If you’re thinking about taking the leap into business ownership, there are many things to consider and insurance is certainly one of them.
When most small business owners think of “business insurance” they are usually thinking of general liability insurance. It’s the backbone of all business insurance and the basic component necessary to operate a business.
Of course, once you realize you need insurance, the obvious next question is “So how much does it cost”? Just like many other types of insurance, there is no standard “off-the-shelf” rate. Insurance rating has gotten very complex over the years, with hundreds of variables built into the formula. So there’s no one-size-fits-all approach. It’s tailored to YOUR individual situation.
This article defines general liability insurance, lists some of the most common rating factors that determine cost and discusses how those rating factors affect the premium you pay.
What is General Liability insurance?
In its simplest form, general liability insurance provides coverage for the legal liability of an insured for bodily injury or property damage to others arising out of the business premises or operations (includes both ongoing and completed operations). “To others” is important here. It does not cover bodily injury or property damage to an insured, the employees or an insured’s property.
Common Factors that determine the cost of general liability insurance
General Liability Insurance Cost Factor 1: Type of operation
A small gift shop or retail store will generally be less costly than a concrete contractor. The reason is simple: a small gift or retail shop is low-risk, while there is more risk of bodily injury or property damage occurring with a contractor- they’re mobile, doing more hazardous work, around more people, you get the idea. So the type of business you open will have a big impact on cost.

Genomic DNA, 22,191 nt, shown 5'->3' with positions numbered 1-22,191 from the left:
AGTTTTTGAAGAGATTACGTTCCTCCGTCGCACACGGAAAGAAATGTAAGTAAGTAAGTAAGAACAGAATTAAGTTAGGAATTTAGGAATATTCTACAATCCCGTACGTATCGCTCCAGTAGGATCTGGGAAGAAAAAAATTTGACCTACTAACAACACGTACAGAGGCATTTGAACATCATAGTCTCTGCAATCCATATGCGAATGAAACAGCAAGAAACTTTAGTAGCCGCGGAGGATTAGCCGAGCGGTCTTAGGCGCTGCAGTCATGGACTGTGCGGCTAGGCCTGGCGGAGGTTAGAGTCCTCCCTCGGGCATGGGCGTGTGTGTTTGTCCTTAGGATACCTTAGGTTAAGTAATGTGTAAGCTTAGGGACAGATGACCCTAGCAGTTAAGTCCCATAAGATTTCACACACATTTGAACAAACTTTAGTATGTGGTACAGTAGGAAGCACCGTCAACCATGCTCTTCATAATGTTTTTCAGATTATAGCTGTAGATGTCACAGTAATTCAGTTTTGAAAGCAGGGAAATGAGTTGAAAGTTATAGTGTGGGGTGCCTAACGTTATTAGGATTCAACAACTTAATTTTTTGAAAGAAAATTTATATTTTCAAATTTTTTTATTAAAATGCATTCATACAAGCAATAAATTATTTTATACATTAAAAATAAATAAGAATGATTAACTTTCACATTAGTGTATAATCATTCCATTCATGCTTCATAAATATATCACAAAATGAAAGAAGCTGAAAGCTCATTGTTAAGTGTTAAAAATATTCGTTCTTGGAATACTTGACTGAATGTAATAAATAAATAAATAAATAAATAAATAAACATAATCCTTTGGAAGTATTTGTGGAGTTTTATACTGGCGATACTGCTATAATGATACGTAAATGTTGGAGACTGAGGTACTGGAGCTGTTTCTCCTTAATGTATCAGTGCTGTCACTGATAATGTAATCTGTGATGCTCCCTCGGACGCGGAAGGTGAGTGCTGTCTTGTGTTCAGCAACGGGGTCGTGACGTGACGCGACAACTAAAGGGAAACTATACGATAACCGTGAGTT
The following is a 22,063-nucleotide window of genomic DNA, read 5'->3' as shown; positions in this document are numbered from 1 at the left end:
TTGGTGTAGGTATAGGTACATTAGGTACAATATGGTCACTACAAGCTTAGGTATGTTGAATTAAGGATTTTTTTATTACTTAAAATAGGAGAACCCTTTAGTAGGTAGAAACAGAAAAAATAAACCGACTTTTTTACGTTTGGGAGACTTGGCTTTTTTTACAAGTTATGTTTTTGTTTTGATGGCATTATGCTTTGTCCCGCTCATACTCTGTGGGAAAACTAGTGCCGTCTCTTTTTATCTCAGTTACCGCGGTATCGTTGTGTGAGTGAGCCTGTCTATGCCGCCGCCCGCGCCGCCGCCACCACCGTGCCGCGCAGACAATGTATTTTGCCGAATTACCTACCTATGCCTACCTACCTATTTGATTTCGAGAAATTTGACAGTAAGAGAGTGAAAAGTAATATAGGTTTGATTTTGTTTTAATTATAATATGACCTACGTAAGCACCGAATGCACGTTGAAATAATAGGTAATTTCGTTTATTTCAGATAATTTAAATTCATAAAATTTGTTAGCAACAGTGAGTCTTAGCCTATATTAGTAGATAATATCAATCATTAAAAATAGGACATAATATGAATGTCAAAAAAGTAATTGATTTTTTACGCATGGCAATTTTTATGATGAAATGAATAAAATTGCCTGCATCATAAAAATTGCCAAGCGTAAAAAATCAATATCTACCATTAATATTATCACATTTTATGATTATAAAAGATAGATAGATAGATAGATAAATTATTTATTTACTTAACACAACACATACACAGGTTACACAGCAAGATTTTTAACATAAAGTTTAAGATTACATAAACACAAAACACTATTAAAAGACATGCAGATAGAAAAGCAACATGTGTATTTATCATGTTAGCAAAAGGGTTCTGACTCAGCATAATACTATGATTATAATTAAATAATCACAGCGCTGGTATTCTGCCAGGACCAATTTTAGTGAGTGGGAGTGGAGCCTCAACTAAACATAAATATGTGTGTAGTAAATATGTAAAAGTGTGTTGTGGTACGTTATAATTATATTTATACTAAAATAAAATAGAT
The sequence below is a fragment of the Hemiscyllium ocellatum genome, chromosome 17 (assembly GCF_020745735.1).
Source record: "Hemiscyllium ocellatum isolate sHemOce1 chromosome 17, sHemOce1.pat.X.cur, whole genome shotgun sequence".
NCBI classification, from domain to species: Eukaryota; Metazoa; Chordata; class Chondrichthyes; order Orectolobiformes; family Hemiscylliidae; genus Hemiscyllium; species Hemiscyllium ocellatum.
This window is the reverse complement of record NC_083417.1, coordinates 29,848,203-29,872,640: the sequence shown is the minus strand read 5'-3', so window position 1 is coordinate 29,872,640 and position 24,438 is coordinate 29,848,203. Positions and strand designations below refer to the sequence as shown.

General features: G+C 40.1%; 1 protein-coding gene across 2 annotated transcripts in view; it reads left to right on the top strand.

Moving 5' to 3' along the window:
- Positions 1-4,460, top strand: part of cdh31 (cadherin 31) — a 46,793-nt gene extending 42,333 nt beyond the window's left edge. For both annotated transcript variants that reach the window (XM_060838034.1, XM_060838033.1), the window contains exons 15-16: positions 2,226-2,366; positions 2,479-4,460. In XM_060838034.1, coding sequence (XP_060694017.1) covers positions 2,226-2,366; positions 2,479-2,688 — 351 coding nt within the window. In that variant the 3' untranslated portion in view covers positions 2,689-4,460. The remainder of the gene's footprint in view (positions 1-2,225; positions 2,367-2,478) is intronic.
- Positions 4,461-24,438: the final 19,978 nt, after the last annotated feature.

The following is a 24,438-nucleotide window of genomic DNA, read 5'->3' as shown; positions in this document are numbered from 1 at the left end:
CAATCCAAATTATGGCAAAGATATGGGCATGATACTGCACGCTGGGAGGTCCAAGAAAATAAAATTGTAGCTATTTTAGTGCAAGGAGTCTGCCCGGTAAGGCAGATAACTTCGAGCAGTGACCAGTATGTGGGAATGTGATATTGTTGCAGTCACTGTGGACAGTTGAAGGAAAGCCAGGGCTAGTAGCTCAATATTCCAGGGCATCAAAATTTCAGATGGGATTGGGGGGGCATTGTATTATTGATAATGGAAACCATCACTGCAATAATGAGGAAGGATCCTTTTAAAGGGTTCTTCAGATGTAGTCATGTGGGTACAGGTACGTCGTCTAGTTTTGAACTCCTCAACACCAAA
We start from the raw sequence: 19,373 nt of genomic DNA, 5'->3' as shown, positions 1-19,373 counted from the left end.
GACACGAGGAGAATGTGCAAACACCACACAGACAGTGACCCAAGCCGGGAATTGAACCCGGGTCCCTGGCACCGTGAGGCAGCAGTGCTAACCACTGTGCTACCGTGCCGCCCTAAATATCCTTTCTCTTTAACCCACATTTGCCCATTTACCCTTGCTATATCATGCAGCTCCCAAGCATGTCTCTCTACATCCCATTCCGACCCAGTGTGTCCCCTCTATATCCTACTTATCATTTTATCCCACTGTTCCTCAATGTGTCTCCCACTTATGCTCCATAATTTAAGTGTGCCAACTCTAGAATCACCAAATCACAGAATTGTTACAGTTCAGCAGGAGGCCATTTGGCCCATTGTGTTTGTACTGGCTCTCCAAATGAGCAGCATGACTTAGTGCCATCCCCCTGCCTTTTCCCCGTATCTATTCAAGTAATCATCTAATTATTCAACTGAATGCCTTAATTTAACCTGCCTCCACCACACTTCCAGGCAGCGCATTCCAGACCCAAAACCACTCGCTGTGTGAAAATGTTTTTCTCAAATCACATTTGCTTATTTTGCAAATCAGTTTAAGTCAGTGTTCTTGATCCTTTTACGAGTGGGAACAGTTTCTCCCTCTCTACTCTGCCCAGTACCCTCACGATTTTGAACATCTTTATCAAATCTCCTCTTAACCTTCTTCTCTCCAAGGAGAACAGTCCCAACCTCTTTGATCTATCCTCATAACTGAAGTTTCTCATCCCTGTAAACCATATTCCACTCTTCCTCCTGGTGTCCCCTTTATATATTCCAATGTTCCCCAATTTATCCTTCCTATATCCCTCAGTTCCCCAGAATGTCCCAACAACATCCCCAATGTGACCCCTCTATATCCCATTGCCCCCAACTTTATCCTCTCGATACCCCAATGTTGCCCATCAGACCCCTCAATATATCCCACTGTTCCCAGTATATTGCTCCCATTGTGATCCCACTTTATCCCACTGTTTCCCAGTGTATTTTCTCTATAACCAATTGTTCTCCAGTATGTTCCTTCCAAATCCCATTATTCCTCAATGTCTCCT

General Liability Insurance Cost Factor 2: Size of operation
General liability insurance is rated based on a number of items (depending on the type of operation). For example, many contractor risks are rated based on employee payroll. So the larger the payroll, the more work you’re doing, the greater the chance for a claim and the more premium you’ll pay.
Other common rating favors include sales (many retail operations qualify here) and square footage (a common example is a building rented to others).
One example: a restaurant may be rated based on annual sales. A restaurant with $250,000 in sales will be a lower premium than one that has $750,000 in annual sales.
General Liability Insurance Cost Factor 3: Location of operation
If your business is located in a high traffic area (either foot traffic or just a more urban environment), there’s a better chance that the premium will be higher than if your business is located in a more rural, low traffic setting.
General Liability Insurance Cost Factor 4: Your experience
Length of time in your business and financial stability can easily have an impact on your premium. It can also affect whether or not you can get a policy (some carriers are not fans of new business ventures), and whether or not you qualify for any discounts.
General Liability Insurance Cost Factor 5: Coverage Amount
The more coverage you have, the more premium you’ll pay. So you can expect that buying a $300,000 liability policy will cost less than a $1 million policy. That being said, there is often a small difference in premium between the lower limit and the higher, so it’s worth it to check out.
General Liability Insurance Cost Factor 6: Insurance company rules
Most insurance companies have a minimum premium they charge to even issue a policy. So for example, a typical annual minimum policy premium for general liability insurance is $500. Your small gift shop may only generate $10,000 in sales, but you’ll still pay $500 for the policy. The upside here is that you have “wiggle room” so more sales may not necessarily equal more premium.